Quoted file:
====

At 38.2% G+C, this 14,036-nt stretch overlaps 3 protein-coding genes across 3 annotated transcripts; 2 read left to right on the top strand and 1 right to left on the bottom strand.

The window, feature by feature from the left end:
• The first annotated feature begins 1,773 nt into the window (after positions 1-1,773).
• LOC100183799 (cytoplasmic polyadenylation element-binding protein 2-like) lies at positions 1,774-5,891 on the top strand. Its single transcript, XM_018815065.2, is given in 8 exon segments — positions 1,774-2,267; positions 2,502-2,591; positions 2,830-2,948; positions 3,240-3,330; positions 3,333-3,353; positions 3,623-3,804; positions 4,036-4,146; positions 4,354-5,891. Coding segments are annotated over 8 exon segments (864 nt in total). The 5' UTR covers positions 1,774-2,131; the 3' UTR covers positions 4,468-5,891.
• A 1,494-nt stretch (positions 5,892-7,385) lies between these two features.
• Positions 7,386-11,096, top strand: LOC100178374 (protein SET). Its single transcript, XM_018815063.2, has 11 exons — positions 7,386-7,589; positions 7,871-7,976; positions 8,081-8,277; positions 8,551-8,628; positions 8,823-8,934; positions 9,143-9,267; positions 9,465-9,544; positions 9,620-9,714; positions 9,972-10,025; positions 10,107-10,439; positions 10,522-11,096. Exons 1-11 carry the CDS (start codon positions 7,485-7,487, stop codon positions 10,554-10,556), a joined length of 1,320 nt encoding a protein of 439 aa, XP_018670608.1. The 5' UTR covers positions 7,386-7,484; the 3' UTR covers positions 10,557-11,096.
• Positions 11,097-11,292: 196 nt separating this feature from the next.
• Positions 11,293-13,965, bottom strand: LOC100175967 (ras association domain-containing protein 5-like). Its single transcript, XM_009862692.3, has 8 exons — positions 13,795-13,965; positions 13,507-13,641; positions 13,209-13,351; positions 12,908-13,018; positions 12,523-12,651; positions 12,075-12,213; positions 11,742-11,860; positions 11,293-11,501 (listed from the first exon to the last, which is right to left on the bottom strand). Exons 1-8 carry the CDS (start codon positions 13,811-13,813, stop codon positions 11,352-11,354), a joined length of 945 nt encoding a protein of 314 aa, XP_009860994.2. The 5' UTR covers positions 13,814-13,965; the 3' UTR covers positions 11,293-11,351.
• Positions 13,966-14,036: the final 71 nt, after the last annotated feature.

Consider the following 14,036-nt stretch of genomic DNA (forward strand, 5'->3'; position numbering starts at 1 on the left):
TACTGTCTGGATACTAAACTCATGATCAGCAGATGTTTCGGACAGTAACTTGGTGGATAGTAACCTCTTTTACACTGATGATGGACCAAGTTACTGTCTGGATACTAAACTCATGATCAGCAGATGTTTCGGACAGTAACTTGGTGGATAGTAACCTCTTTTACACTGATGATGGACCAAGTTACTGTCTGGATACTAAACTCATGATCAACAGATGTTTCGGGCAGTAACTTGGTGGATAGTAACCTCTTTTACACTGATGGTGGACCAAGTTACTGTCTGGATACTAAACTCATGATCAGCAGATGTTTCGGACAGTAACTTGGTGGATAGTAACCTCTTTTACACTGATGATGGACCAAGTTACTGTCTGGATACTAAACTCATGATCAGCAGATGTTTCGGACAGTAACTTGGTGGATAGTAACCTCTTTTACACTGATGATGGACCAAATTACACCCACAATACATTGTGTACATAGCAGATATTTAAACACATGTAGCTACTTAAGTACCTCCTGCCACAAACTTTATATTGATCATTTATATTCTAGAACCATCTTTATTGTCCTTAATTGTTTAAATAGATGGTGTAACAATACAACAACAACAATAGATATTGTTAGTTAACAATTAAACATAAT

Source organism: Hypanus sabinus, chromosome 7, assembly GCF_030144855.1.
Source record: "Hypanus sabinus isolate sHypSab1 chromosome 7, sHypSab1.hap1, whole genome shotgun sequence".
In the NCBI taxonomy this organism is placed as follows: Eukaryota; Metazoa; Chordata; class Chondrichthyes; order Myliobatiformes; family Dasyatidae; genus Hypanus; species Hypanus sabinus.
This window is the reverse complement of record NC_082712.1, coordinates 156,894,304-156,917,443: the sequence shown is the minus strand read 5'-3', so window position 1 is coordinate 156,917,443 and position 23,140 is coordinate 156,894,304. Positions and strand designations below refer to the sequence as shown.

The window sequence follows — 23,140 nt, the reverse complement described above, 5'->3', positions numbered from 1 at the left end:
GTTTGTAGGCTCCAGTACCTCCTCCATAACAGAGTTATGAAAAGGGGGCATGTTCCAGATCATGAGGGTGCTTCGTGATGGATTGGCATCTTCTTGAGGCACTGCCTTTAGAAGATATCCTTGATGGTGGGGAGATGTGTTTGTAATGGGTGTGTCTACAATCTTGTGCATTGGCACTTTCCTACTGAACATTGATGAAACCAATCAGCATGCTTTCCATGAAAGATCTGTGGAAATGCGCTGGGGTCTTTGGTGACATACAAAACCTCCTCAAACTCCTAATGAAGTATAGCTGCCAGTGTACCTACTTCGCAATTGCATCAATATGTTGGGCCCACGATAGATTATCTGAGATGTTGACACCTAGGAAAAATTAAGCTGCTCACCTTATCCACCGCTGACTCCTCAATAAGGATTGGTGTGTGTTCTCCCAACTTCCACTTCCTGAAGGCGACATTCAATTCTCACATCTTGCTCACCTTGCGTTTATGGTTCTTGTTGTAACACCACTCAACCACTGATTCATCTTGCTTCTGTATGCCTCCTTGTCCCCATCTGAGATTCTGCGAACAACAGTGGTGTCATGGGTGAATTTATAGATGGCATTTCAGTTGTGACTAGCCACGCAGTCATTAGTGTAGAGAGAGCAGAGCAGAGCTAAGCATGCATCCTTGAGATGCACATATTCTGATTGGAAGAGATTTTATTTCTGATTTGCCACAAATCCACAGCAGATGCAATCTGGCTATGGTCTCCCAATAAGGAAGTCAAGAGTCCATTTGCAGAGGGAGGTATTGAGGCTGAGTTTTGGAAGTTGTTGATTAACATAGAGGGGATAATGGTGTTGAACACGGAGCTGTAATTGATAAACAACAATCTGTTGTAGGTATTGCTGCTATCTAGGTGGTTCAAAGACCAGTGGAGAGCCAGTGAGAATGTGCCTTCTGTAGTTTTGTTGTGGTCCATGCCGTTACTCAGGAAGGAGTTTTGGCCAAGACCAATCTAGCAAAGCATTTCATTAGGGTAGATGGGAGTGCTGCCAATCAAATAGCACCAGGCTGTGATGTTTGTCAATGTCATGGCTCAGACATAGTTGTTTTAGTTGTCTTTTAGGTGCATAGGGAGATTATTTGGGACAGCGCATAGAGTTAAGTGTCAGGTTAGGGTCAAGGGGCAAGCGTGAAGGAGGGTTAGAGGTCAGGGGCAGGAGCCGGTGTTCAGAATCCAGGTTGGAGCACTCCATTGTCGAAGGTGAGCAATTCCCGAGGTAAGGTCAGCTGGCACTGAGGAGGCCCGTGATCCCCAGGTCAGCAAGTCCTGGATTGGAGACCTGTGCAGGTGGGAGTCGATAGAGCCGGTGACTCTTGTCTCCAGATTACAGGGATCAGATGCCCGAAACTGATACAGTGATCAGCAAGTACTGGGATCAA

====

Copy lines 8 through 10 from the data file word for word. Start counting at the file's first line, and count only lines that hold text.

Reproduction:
• Positions 11,293-13,965, bottom strand: LOC100175967 (ras association domain-containing protein 5-like). Its single transcript, XM_009862692.3, has 8 exons — positions 13,795-13,965; positions 13,507-13,641; positions 13,209-13,351; positions 12,908-13,018; positions 12,523-12,651; positions 12,075-12,213; positions 11,742-11,860; positions 11,293-11,501 (listed from the first exon to the last, which is right to left on the bottom strand). Exons 1-8 carry the CDS (start codon positions 13,811-13,813, stop codon positions 11,352-11,354), a joined length of 945 nt encoding a protein of 314 aa, XP_009860994.2. The 5' UTR covers positions 13,814-13,965; the 3' UTR covers positions 11,293-11,351.
• Positions 13,966-14,036: the final 71 nt, after the last annotated feature.

Consider the following 14,036-nt stretch of genomic DNA (forward strand, 5'->3'; position numbering starts at 1 on the left):